Debt-Proof Your Marriage: How to Achieve Financial Harmony

Debt-Proof Your Marriage: How to Achieve Financial Harmony

5.0 1
by Mary Hunt
     
 

While financial disharmony can blow a marriage apart, financial harmony can bind it together. In this highly practical book, Mary Hunt helps couples bring the principles of intimacy—the foundation for harmony and debt-free living—into management of their money. These principles include acceptance, freedom, safety, and honesty in money matters, creating an… See more details below

Overview

While financial disharmony can blow a marriage apart, financial harmony can bind it together. In this highly practical book, Mary Hunt helps couples bring the principles of intimacy—the foundation for harmony and debt-free living—into management of their money. These principles include acceptance, freedom, safety, and honesty in money matters, creating an atmosphere that unifies two lives into one.

Debt-Proof Your Marriage is packed with real-life advice that infuses readers with hope and direction. It covers everything couples need for managing their money in harmony, including how to: reconcile different money behaviors and beliefs; let go of financial fears; understand the basics of practical money management; share financial work between two people; manage roller coaster income; and successfully live debt-free.

Hunt's essential guide will help couples protect both their marriage and their money. With the interactive workbook, it's ideal for small group study or pre-marital counseling as well.

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Editorial Reviews

Publishers Weekly
Hunt, founder and publisher of the money-saving newsletter Cheapskate Monthly, offers advice for couples wanting to keep their finances on track. She begins by recounting her own financial missteps, which started when she and her husband incurred incredible debt while trying to start their own business. To regain financial security, they cut back dramatically and spent several years rebuilding a nest egg. This is a common pattern, says Hunt, even for those not facing a hefty investment, because spouses often have different "money personalities." When spenders marry savers, conflict is inevitable unless the pair works out a financial plan. With Hunt's deep Christian sensibility, she presents the "10-10-80" plan: giving 10% of one's income to charity, paying oneself 10% and living on the remaining 80%. Following this strategy can be liberating and prevent most major financial crises, writes Hunt. She offers an array of useful, though not original, budgeting basics, from living frugally to borrowing smartly. While the information is helpful, Hunt's religious and generally old-fashioned attitudes aren't for everyone. For example, she advises men to make deposits in their wives' "Love Bank" by "bring[ing] her little presents for no particular reason" and "put[ting] the toilet seat in the down position. Every time." Hunt also offers "A Call to Faithfulness" chapter. Given the abundance of books on this topic, Hunt's will be best appreciated by her existing fans. (Sept.) Forecast: With the popularity of Cheapskate Monthly (it has about 100,000 subscribers, says Hunt) and a five-city author tour, the book should enjoy strong initial sales, but whether it will have sustained success remains to be seen. Hunt's approachable style is reminiscent of Suze Orman's, but may appeal more to Christian radio listeners than Orman's QVC-watching readers. Copyright 2003 Reed Business Information.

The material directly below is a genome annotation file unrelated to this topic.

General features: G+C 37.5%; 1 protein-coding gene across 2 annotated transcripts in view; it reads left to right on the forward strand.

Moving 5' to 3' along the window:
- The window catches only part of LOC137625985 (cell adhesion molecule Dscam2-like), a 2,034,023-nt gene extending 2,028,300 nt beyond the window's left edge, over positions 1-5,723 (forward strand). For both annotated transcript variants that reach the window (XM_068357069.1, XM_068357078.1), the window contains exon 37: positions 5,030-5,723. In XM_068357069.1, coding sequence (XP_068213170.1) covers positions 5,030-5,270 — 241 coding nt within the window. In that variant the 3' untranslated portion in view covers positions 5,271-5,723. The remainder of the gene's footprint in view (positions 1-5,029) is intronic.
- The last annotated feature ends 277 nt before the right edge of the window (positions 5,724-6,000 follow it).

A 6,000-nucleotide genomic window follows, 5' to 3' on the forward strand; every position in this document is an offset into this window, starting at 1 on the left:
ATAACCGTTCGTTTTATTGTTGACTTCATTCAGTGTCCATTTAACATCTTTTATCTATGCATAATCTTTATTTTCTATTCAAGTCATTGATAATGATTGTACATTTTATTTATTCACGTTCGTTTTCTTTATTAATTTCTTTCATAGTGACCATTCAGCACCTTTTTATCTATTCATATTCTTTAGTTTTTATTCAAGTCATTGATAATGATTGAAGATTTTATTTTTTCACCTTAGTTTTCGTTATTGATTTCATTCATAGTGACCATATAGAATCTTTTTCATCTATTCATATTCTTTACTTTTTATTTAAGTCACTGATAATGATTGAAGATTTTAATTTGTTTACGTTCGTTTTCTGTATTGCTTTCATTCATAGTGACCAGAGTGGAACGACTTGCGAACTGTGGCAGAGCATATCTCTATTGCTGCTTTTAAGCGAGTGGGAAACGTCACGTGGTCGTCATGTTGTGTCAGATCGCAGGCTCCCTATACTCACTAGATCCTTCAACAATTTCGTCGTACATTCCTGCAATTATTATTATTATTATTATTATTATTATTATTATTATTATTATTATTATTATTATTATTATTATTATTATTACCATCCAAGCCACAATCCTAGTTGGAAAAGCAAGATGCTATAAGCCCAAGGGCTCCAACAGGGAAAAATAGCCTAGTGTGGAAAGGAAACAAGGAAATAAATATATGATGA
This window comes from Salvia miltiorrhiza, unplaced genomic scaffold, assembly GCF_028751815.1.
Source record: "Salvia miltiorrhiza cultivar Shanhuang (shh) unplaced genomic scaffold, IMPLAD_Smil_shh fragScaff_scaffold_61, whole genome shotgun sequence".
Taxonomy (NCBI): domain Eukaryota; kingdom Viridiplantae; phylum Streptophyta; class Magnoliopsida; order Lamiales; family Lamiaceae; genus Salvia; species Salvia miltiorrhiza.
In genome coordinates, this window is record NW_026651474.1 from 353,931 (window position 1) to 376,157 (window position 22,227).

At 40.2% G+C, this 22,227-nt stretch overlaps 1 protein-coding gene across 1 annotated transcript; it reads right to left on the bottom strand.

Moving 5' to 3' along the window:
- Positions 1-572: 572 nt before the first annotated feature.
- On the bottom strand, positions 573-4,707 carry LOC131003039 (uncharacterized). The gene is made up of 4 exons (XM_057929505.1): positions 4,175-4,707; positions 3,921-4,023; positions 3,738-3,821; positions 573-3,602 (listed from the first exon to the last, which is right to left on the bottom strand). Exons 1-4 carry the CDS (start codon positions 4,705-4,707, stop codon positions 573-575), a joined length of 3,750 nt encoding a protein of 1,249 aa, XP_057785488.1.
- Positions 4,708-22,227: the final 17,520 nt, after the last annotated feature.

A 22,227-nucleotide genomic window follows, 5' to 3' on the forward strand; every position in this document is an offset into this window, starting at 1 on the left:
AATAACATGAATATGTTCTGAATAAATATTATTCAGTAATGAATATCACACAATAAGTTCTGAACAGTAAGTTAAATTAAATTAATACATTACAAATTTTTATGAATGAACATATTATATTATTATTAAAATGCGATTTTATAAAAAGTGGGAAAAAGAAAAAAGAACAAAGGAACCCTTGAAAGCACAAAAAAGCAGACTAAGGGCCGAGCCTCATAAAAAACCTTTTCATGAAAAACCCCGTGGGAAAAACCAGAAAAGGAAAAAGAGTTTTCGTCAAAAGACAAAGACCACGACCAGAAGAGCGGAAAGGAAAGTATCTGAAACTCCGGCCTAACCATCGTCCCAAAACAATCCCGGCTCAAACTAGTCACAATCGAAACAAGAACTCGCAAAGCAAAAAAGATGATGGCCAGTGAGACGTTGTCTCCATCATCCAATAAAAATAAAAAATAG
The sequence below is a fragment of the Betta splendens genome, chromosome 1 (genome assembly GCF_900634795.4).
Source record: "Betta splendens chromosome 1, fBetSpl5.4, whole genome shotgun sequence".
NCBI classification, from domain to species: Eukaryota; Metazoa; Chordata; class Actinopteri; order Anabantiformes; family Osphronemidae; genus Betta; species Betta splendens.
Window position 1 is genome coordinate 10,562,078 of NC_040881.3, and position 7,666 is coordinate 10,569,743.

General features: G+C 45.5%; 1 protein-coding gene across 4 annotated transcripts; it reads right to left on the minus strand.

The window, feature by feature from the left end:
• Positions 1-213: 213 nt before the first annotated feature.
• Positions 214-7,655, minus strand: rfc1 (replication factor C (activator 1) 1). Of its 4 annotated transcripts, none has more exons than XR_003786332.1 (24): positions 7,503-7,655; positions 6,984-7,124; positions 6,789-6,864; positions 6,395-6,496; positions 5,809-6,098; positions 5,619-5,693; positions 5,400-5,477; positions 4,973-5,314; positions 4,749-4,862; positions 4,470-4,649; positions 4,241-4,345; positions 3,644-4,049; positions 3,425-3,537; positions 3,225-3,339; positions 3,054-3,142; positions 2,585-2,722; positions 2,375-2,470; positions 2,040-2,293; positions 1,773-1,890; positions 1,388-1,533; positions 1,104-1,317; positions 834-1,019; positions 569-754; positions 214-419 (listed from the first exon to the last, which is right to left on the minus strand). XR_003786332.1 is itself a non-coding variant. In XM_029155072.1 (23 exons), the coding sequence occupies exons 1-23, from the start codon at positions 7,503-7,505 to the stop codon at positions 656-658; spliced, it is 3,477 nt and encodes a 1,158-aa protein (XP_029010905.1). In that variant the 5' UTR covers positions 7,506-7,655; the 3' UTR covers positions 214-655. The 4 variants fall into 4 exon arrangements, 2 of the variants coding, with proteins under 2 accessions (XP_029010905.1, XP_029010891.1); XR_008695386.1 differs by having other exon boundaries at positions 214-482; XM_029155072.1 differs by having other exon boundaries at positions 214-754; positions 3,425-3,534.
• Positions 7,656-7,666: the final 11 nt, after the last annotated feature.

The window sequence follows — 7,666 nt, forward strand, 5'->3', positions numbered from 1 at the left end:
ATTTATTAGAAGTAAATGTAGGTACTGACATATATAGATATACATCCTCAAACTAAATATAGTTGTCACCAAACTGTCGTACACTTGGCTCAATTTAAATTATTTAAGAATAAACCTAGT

Library Journal
Bosnak is the owner of the now famous-or infamous-www.saveKaryn.com. She had the audacity to run up $20,000 in credit card debt, lose her job, and, instead of declaring bankruptcy, put up the first personal web site to solicit donations. Here she details her descent into debt and the bumpy road to debt freedom, shares intimate details of her personal finances, and describes the emails that she received (both compassionate and hateful), her guest appearances on NBC's Today and CNN, and a write-up in People magazine. Her strategies for cutting expenses are not generally innovative, but readers should enjoy her upbeat, folksy writing style. Kicking the dollars up a bit, Hunt ran up $100,000 in credit card debt in the early 1980s. Soon after, she became the founder and publisher of Cheapskate Monthly and the author of several money management books. Her latest identifies methods to strengthen a marriage, particularly a couple's financial position. Packed with real-life advice and examples, Hunt's book covers everything needed to manage money as a team, ways to live beneath your means, and how to reconcile different behaviors and beliefs about saving, giving, and managing finances. She writes in an organized, personal style, motivating readers and teaching them how to take charge of their income. Both books teach the importance of thrift through real-life mistakes; however, Hunt's guide is much more detailed and practical.-Susan C. Awe, Univ. of New Mexico Lib., Albuquerque Copyright 2003 Reed Business Information.

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Product Details

ISBN-13:
9780800744328
Publisher:
Baker Publishing Group
Publication date:
09/01/2003
Edition description:
Audio CD
Pages:
296
Product dimensions:
5.10(w) x 6.00(h) x 0.70(d)

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